Kittens can be so cute – they make us gasp in delight, and every shelter and rescue group has plenty to choose from at this time of year – colors, coat lengths and markings galore. But how do you know you're picking a healthy baby?
General impressions are important. You should get a sense of good health and vitality from the kitten you're considering adopting. The baby should feel good in your arms: neither too thin nor too fat, well put- together, sleek and solid. If his ribs are showing or if he's potbellied, the kitten may be suffering from malnutrition or worms. Both are fixable, but signs of neglect may indicate deeper problems with socialization or general health.
With soothing words and gentle caresses, go over each kitten you're considering from nose to tail, paying special attention to the following areas:
Fur and skin: Skin should be clean and unbroken, covered thickly with a glossy coat of hair. Part the hairs and look for signs of fleas: The parasites themselves may be too small and fast for you to spot, but their droppings remain behind. You shouldn't count a cat out because of a few fleas, but a severe infestation could mean an anemic kitten, which could be a problem if you're not ready to care for a sick youngster right off the bat.
Ears: Ears should be clean inside or, perhaps, have a little bit of wax only. Filthy ears and head-shaking are signs of ear mites, which can require a prolonged period of consistent medication to eradicate. Again, it's fixable, but you need to be willing to work at it.
Eyes: Eyes should look clear and bright. Runny eyes or other discharge may be a sign of illness. The third eyelid, a semitransparent protective sheath that folds away into the corners of the eyes nearest the nose (also called a "haw"), should not be visible.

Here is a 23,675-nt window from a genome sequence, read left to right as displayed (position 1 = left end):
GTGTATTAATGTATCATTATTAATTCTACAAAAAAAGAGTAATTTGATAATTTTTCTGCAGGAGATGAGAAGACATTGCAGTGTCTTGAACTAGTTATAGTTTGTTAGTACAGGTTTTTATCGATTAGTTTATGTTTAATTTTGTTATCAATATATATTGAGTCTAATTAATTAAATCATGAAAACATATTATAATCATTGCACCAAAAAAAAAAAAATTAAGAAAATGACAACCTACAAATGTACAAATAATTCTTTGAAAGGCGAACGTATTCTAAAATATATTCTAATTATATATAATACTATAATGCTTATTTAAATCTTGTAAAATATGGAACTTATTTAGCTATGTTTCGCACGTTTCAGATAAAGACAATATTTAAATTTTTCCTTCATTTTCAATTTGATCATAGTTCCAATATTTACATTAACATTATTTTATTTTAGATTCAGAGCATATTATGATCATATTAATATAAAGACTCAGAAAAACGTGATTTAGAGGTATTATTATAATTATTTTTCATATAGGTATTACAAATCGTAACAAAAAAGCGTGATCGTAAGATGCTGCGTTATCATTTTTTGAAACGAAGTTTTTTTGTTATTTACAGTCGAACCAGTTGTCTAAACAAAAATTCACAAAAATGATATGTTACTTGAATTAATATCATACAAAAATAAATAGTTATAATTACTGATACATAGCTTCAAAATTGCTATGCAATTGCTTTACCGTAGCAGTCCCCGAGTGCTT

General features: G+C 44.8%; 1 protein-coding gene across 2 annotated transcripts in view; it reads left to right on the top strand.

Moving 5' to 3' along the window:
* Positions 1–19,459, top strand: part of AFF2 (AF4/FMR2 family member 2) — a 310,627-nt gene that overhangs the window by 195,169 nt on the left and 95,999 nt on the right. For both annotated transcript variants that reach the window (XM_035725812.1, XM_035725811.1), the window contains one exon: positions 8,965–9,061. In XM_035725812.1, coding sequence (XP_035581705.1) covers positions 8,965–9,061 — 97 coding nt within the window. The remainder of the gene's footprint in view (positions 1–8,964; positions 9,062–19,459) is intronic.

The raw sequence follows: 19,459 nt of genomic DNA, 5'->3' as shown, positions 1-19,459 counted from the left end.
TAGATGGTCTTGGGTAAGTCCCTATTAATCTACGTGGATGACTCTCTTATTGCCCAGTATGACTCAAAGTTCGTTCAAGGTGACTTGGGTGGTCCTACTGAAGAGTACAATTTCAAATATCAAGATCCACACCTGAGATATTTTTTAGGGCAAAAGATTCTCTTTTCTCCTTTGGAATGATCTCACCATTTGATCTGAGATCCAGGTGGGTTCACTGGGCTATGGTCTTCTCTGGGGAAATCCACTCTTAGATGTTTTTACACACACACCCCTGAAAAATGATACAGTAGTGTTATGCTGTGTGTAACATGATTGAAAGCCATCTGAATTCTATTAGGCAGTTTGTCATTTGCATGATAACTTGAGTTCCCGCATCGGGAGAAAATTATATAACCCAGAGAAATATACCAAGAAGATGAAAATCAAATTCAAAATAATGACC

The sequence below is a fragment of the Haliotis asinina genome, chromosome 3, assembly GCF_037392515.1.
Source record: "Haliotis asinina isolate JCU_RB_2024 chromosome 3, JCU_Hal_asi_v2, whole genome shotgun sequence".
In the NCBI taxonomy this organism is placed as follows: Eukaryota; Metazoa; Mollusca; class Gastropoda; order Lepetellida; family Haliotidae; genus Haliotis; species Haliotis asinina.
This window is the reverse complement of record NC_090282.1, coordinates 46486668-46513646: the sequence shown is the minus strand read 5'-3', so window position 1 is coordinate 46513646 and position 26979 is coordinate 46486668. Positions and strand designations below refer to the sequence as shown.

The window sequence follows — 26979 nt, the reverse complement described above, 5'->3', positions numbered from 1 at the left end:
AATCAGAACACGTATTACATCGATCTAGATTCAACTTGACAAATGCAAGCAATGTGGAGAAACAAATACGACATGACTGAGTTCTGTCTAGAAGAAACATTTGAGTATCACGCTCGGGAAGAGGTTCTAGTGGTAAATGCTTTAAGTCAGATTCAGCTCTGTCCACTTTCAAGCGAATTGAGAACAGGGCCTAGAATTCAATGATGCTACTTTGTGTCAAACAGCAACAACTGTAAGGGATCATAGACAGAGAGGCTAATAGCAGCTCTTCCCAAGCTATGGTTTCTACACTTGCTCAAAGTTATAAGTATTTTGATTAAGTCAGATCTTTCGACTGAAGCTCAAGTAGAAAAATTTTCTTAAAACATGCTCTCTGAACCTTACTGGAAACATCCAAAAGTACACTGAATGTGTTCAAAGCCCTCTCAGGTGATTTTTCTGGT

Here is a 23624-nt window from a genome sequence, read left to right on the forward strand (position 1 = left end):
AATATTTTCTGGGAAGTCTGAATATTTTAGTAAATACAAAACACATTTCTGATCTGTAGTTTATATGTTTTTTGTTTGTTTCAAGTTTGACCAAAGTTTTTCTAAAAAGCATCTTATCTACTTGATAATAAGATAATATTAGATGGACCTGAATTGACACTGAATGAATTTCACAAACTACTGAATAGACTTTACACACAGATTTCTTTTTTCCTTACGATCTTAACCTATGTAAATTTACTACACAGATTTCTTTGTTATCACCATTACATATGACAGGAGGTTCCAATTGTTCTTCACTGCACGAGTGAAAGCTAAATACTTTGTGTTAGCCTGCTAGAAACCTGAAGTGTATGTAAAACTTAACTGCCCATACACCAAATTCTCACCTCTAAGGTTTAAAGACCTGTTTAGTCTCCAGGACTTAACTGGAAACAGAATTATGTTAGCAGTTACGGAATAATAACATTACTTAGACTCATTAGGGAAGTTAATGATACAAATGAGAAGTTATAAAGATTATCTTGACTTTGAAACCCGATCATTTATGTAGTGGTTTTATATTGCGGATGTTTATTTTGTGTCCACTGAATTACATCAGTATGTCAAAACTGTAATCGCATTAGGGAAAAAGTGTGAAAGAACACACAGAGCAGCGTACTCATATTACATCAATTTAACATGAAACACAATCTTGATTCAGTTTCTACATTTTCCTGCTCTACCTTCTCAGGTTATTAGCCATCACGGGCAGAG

Nose: As with eyes, there should be no discharge. The nose should be clean and slightly moist. A kitten who has difficulty breathing or is coughing or sneezing may be seriously ill.
Mouth: Gums should be rosy pink, not pale, and with no signs of inflammation at the base of the teeth. The teeth should be white and clear of tartar buildup.
Tail area: Clean and dry. Dampness or the presence of fecal matter may suggest illness.
Of course, even a healthy kitten will need your veterinarian's help to stay that way. Schedule a new-kitten exam and preventive-care consultation as soon as you get your new family member adopted.
Remember that health is only part of the picture when it comes to raising a kitten. Always keep in mind the cat you want your kitten to be, and create a socialization checklist that gives you homework for shaping your kitten's personality and perspective on life one day and one baby step at a time.
Look for every opportunity to shape your kitten into a relaxed, confident, friendly, affectionate and well-behaved member of your family. Hand-feed your kitten before and in between meals.
When your kitten is already relaxed, use special treats to introduce new experiences such as gentle handling, wearing collars, harnesses or getting one nail trimmed. Think of teeny-tiny baby steps and of creating a positive first impression.
Provide your kitten's favorite treats and finger-scratch your kitten in favorite places to help offset small amounts of stress. Help your kitten recover and relax by going slowly, without using any force.
Finally, ask your veterinarian for tips on how to raise a kitten who tolerates – and preferably likes – going in for wellness care. Too many pet owners say they don't provide this essential care for their cats because their pets hate the carrier, the car and the veterinary exam room. It doesn't have to be that way, so lay a solid foundation now for a lifetime of good care.
Pet Connection is produced by a team of pet-care experts headed by veterinarian Dr. Marty Becker and journalist Gina Spadafori. The two are also the authors of several best-selling pet-care books. Email them at firstname.lastname@example.org or visit www.petconnection.com. Back columns: www.sacbee.com/spadafori.